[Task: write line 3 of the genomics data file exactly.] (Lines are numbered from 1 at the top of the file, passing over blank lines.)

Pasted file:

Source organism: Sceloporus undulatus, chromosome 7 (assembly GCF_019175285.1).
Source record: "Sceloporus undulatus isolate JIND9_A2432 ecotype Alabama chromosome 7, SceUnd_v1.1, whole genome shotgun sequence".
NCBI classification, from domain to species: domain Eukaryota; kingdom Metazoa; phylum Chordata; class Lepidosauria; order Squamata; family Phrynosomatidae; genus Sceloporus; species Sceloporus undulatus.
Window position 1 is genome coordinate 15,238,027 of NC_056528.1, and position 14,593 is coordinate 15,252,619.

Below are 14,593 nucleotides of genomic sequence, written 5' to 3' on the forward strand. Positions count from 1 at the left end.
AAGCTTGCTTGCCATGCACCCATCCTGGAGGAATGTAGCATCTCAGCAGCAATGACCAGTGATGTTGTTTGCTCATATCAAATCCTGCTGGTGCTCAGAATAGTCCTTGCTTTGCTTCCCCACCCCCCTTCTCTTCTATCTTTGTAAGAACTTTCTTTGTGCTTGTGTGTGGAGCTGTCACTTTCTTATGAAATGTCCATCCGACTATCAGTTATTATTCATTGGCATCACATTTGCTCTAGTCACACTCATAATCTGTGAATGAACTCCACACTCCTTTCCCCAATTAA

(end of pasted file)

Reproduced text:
NCBI classification, from domain to species: domain Eukaryota; kingdom Metazoa; phylum Chordata; class Lepidosauria; order Squamata; family Phrynosomatidae; genus Sceloporus; species Sceloporus undulatus.